"Should I? Should I?" He feigns terror. "Do I have the fortitude?" It's a vaguely awkward moment. The photographer is present, giving directions. He needs something to do with his hands and face. He studies the document, which calls Harry Angstrom "John Updike's Everyman and the literary descendant of Leopold 'Chicken' Bloom and Ralph 'Yak' Kramden."

"Sophomoric," Updike declares. You can almost hear the self-deprecator's comeback, as he adds, "the kind of thing I used to write for the Harvard Lampoon."

More film is exposed. He reads on: passages from each of the Rabbit books that describe in great detail Janice Angstrom's "forehead or cranium."

"These people have really done their homework, haven't they? Yes they have. This is a very good guide for anyone who is trying to write about this series."

Each crazy thing brings on another of those nasal giggles; like sneezes, they can't be suppressed. How much Harry earns at 10-year-intervals. Janice's evolving taste in alcoholic beverages. Volume-by-volume citations of period TV series. "Embarrassing" sex acts -- a breakdown by Rabbit book.

"And they count how many times I mention 'run' in each book. Can you believe it?" He is clearly amused, but animated in other ways too. To make the time pass, he tries on each pose of jocularity. "I wish I'd had this at the beginning ... Now I see how easy it is," Updike muses, as the shutter clicks on.

"They have counted all those things. I'm impressed," he says.

More pictures. More merriment.

"It fills me with such disgust about the Rabbit books that I promise you I'll never write another now that I see what a formulaic dismal unhelpful series it is."

Harry's God

The young Harry Angstrom of "Rabbit, Run," a sinner new to the game, is also a bit of a holy man. "I'm a mystic," he tells his girlfriend Ruth, "I give people faith."

Not everyone -- not, at the time, his wife. As his wise friend Rev. Eccles tells him sharply one day, "It's the strange thing about you mystics, how often your little ecstasies wear a skirt."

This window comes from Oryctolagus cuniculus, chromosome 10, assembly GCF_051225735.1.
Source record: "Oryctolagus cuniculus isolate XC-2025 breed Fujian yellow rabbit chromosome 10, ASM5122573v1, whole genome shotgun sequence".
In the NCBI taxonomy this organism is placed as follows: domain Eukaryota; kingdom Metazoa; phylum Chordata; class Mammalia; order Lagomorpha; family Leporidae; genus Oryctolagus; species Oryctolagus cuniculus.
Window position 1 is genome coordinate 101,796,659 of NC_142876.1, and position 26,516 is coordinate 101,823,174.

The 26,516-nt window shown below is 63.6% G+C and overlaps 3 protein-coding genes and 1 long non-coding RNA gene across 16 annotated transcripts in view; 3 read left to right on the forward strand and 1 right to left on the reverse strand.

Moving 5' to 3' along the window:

But never mind. Rabbit, at 26, talks like the tormented believer that he is. "There is this quality, in things, of the right way seeming wrong at first. To test our faith." On a day during which he feels "bothered by God," Harry climbs, Ruth in tow, to the top of a mountain overlooking the city of Brewer. "It seems plain, standing here," he decides, "that if there is this floor there is a ceiling, that the true space in which we live is upward space."

Thirty-some years later, Updike is wistful about the vagaries of his hero's faith -- the adjustment of the ceiling as life goes on.

"Harry is a kind of religious fellow who clings to the notion that his inner promptings are somehow worthwhile," his creator says. "That we're not just mechanisms planted here to create more mechanisms. That somehow our feelings, especially our feelings of joy, have value.

"This is an indefensible position, rationally," Updike goes on. "But Harry never quite gets it. He never quite believes that that's all there is. He believes there must be more, that God in some way exists -- is I guess what it really comes down to."

What does Harry's God look like?

Updike is willing to consider this question. "It makes me uncomfortable," he replies after a time. "I obviously can't talk very well about this. I've taken Harry's religious attitudes as I've found them, in a strange way. They don't strictly correspond to mine. He's much less structured, much less interested in theology -- in fact he has no interest in theology that I can see... . But there is an instinctive theism. You might even say that he's kind of an Emersonian: ... the self is enough to prove that everything is all right." This thought tickles Updike momentarily.

But the searcher, the quester in young Harry has long since retired, given up the ghost to a mature and mortal man coasting toward death. God isn't the urgent bothersome needle He once was. "It's true that this book finds him apparently pretty indifferent to the vital license-giving God of 'Rabbit, Run,' " Updike says, "but maybe God has several faces. God as the bestower of rest is present in this book."

Yet Updike acknowledges the erosion of his hero's belief, even a little reluctantly, and seeks to explain it. "Faith is perhaps a function of vitality. And vitality ebbs, and faith with it," he suggests.

"God, like sex, is most intensely present early on. Can that be?" He appears to be uncertain.